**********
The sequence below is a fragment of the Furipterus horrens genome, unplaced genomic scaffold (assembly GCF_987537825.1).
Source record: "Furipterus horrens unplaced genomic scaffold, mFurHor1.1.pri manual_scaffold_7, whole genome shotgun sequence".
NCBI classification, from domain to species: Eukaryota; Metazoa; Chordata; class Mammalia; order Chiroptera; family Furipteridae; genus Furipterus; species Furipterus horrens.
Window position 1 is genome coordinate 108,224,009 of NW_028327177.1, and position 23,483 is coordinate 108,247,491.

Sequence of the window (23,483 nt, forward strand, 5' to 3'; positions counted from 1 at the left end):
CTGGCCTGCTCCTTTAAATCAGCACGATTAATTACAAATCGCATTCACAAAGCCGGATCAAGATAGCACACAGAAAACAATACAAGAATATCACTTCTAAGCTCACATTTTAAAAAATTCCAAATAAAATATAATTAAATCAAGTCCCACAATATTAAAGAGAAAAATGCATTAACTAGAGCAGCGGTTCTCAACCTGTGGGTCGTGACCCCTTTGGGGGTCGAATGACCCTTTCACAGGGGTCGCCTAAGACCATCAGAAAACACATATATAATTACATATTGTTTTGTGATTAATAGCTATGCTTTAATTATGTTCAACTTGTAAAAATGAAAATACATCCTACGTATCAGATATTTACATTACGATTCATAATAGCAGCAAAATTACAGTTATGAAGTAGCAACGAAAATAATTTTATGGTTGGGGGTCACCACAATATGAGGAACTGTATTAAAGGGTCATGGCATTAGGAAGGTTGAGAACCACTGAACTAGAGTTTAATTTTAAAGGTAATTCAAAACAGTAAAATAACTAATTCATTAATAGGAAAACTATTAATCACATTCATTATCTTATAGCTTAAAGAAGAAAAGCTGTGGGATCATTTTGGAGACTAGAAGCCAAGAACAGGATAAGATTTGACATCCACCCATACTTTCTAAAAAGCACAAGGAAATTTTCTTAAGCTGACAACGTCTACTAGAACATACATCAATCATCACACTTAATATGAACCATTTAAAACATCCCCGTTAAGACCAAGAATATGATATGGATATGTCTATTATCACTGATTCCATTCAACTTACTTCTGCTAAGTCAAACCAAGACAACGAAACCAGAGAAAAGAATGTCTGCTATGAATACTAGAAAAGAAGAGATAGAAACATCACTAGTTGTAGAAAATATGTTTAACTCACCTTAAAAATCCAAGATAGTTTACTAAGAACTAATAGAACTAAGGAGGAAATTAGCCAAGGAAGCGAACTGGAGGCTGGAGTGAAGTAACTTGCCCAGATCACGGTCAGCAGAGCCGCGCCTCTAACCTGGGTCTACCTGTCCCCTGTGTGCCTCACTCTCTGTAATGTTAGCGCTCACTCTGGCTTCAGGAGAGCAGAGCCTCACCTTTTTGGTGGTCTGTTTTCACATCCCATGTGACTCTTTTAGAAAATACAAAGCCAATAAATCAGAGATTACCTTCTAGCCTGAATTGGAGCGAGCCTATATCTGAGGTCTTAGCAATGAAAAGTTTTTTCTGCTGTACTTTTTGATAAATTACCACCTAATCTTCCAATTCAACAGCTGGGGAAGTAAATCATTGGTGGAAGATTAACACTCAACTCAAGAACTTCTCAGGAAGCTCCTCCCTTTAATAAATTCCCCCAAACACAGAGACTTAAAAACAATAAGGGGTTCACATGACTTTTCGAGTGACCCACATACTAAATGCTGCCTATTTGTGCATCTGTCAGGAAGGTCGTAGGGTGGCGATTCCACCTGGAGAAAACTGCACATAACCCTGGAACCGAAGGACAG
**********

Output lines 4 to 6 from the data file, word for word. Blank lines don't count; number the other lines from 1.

Window position 1 is genome coordinate 108,224,009 of NW_028327177.1, and position 23,483 is coordinate 108,247,491.

Sequence of the window (23,483 nt, forward strand, 5' to 3'; positions counted from 1 at the left end):
CTGGCCTGCTCCTTTAAATCAGCACGATTAATTACAAATCGCATTCACAAAGCCGGATCAAGATAGCACACAGAAAACAATACAAGAATATCACTTCTAAGCTCACATTTTAAAAAATTCCAAATAAAATATAATTAAATCAAGTCCCACAATATTAAAGAGAAAAATGCATTAACTAGAGCAGCGGTTCTCAACCTGTGGGTCGTGACCCCTTTGGGGGTCGAATGACCCTTTCACAGGGGTCGCCTAAGACCATCAGAAAACACATATATAATTACATATTGTTTTGTGATTAATAGCTATGCTTTAATTATGTTCAACTTGTAAAAATGAAAATACATCCTACGTATCAGATATTTACATTACGATTCATAATAGCAGCAAAATTACAGTTATGAAGTAGCAACGAAAATAATTTTATGGTTGGGGGTCACCACAATATGAGGAACTGTATTAAAGGGTCATGGCATTAGGAAGGTTGAGAACCACTGAACTAGAGTTTAATTTTAAAGGTAATTCAAAACAGTAAAATAACTAATTCATTAATAGGAAAACTATTAATCACATTCATTATCTTATAGCTTAAAGAAGAAAAGCTGTGGGATCATTTTGGAGACTAGAAGCCAAGAACAGGATAAGATTTGACATCCACCCATACTTTCTAAAAAGCACAAGGAAATTTTCTTAAGCTGACAACGTCTACTAGAACATACATCAATCATCACACTTAATATGAACCATTTAAAACATCCCCGTTAAGACCAAGAATATGATATGGATATGTCTATTATCACTGATTCCATTCAACTTACTTCTGCTAAGTCAAACCAAGACAACGAAACCAGAGAAAAGAATGTCTGCTATGAATACTAGAAAAGAAGAGATAGAAACATCACTAGTTGTAGAAAATATGTTTAACTCACCTTAAAAATCCAAGATAGTTTACTAAGAACTAATAGAACTAAGGAGGAAATTAGCCAAGGAAGCGAACTGGAGGCTGGAGTGAAGTAACTTGCCCAGATCACGGTCAGCAGAGCCGCGCCTCTAACCTGGGTCTACCTGTCCCCTGTGTGCCTCACTCTCTGTAATGTTAGCGCTCACTCTGGCTTCAGGAGAGCAGAGCCTCACCTTTTTGGTGGTCTGTTTTCACATCCCATGTGACTCTTTTAGAAAATACAAAGCCAATAAATCAGAGATTACCTTCTAGCCTGAATTGGAGCGAGCCTATATCTGAGGTCTTAGCAATGAAAAGTTTTTTCTGCTGTACTTTTTGATAAATTACCACCTAATCTTCCAATTCAACAGCTGGGGAAGTAAATCATTGGTGGAAGATTAACACTCAACTCAAGAACTTCTCAGGAAGCTCCTCCCTTTAATAAATTCCCCCAAACACAGAGACTTAAAAACAATAAGGGGTTCACATGACTTTTCGAGTGACCCACATACTAAATGCTGCCTATTTGTGCATCTGTCAGGAAGGTCGTAGGGTGGCGATTCCACCTGGAGAAAACTGCACATAACCCTGGAACCGAAGGACAG